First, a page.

We are two weeks into Russia’s invasion of Ukraine, and only just beginning to understand the long-term implications for energy, trade, technology and climate. I attempted a broad inquisitive view last week. Needless to say, it did not include specifics such as the U.S. and U.K. banning the importation of Russian oil, or a short squeeze sending the spot price of nickel to more than $100,000 a ton.
This war is requiring us to update our priors, so to speak. Clearly, there are immediate economic implications to massive trade in globally-priced commodities like oil, just as there are specific security implications to importing massive quantities of gas from one country (Russia) into a supply-constrained market (Europe). There are also less immediately acute but nonetheless significant longer-term trajectories that deserve re-examination, such as nickel’s role in electric vehicle batteries. EV batteries already constitute 7% of global nickel demand, a ratio that will soar as the market expands.
I want us to look further at our assumptions. I suggest we update our idea of what constitutes an energy asset in an era of hopefully deep decarbonization. For that, we can look to a big coal company.
Last week, coal producer Peabody Energy Corp and two financial partners announced the creation of R3 Renewables, a joint venture to develop 3.3 gigawatts of solar and 1.6 gigawatts of battery storage capacity on or near old coal mining sites. It might shock many that a company driven to bankruptcy by coal’s collapse six years ago would embark on a plan that could make it a significant player in U.S. renewable power development. It shouldn’t.
From an environmental perspective, a disused coal mine is almost certainly a liability. Its land has been disturbed, the soil and water are likely polluted, and remediation is a lengthy and expensive process. However, repurposed as a solar power asset it can have real attributes. Previously-disturbed land may be easier to grade and rights of way already have been secured for surveying and construction equipment.
Perhaps more importantly, working mines consumed a considerable amount of electricity to power operations. That means they have an existing connection to the transmission network and represent spare capacity within the grid, since they no longer are a source of demand themselves. It is no surprise that in announcing its plans, R3 Renewables mentions that its “strategic site locations” are “in close proximity to grid injection points” in Indiana and Illinois.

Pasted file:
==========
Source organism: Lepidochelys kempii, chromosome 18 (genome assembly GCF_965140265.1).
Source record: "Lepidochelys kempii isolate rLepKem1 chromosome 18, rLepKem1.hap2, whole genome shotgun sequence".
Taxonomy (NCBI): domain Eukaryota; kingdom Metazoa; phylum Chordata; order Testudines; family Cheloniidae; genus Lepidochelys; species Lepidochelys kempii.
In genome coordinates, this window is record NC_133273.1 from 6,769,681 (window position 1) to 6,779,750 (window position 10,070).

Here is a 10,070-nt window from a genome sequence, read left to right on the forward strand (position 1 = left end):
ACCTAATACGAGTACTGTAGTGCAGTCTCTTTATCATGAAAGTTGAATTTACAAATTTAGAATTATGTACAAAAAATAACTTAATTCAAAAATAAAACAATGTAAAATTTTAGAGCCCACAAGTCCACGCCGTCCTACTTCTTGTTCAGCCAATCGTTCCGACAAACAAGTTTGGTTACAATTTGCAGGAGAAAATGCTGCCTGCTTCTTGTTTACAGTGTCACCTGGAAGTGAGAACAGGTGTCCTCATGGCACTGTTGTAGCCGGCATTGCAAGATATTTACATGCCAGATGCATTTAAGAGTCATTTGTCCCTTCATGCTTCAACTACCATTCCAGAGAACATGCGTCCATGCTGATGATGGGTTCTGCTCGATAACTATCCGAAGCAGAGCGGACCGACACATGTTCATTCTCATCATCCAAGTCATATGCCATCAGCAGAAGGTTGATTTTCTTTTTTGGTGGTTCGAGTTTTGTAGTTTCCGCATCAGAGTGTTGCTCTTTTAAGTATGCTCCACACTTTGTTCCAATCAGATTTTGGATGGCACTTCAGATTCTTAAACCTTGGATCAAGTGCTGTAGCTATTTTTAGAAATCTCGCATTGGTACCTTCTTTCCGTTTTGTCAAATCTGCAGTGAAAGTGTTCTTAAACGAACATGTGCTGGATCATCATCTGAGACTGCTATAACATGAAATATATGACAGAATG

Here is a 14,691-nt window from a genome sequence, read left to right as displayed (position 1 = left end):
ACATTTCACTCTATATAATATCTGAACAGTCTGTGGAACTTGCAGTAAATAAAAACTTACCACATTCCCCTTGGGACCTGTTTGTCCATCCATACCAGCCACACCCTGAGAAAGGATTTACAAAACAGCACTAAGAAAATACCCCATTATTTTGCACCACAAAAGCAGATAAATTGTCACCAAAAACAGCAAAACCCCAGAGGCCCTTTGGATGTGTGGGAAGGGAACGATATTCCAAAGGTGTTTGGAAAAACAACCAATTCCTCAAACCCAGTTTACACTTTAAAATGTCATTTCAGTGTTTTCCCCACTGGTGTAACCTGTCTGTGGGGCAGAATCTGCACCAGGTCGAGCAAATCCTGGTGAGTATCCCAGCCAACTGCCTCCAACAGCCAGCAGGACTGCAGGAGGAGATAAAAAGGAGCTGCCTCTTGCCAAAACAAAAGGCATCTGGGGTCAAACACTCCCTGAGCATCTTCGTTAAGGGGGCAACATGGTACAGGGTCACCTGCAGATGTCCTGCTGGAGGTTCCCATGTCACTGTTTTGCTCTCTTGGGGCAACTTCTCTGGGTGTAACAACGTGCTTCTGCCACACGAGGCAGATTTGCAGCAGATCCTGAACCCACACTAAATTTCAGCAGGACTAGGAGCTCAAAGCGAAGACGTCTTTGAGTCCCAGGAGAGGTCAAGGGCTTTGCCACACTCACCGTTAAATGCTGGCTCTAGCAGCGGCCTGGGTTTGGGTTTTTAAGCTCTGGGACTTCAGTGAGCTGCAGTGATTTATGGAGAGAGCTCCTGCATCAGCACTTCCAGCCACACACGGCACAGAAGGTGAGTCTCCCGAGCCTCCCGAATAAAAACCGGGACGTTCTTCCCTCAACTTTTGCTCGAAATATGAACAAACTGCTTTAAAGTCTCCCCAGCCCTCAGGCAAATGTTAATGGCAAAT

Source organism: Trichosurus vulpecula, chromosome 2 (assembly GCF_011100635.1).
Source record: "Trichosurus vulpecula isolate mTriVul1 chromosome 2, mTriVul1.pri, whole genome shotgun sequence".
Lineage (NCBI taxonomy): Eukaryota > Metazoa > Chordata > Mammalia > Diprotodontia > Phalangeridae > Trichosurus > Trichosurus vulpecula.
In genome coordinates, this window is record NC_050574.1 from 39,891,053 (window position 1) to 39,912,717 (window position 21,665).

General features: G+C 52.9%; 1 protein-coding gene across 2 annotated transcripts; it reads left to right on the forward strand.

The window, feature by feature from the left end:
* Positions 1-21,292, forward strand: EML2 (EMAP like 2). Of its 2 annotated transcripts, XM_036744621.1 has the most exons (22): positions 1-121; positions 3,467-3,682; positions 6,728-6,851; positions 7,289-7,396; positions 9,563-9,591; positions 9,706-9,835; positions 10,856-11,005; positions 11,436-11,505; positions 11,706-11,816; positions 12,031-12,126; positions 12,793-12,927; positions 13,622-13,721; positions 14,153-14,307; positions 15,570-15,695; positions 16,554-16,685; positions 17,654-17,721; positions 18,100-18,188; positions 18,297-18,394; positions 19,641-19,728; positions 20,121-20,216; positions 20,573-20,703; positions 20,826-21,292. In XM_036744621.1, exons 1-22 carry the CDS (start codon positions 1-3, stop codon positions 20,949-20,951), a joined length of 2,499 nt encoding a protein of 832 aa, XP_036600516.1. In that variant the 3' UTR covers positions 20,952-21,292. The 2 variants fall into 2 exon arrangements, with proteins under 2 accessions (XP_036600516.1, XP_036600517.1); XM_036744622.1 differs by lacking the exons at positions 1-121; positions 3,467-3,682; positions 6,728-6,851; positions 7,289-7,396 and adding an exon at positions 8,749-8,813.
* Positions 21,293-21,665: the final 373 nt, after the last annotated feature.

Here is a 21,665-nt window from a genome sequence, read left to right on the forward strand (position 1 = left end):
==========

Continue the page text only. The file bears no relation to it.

The value of those interconnections is hard to overstate. In a survey of U.S. renewable power developers in November 2021, 89% said that “interconnection timelines and costs” were the biggest barriers to reaching the U.S. Department of Energy’s goal of 40% solar by 2035. The survey identifies the PJM interconnection (which includes parts of Illinois and Indiana) as the most challenging market for developers.
The coal-to-solar concept, then, updates priors in an instructive way. From a development perspective, it asks us to re-examine the nature of an asset. It requires working backwards from the interconnection, rather than forward from the solar resource. It also involves accepting that doing so will send proceeds to a century-old incumbent of coal’s previous supremacy in U.S. power generation.
But it could also mean something critical for removing as much hydrocarbon production from power grids as possible: speed and scale. This very phrase is the title of venture capital investor John Doerr’s thorough and thoughtful examination of how to “turn the tide on climate change.” Second on Doerr’s list of objectives is “decarbonize the grid.” His book does not hypothesize about doing so via turning old coal mines into gigawatts of solar and battery energy storage projects, but nor should it. That prior, when the book was being written, was yet to be updated.
Nathaniel Bullard is BloombergNEF’s Chief Content Officer.
To contact the author of this story:
Nathaniel Bullard in Washington at firstname.lastname@example.org
© 2022 Bloomberg L.P.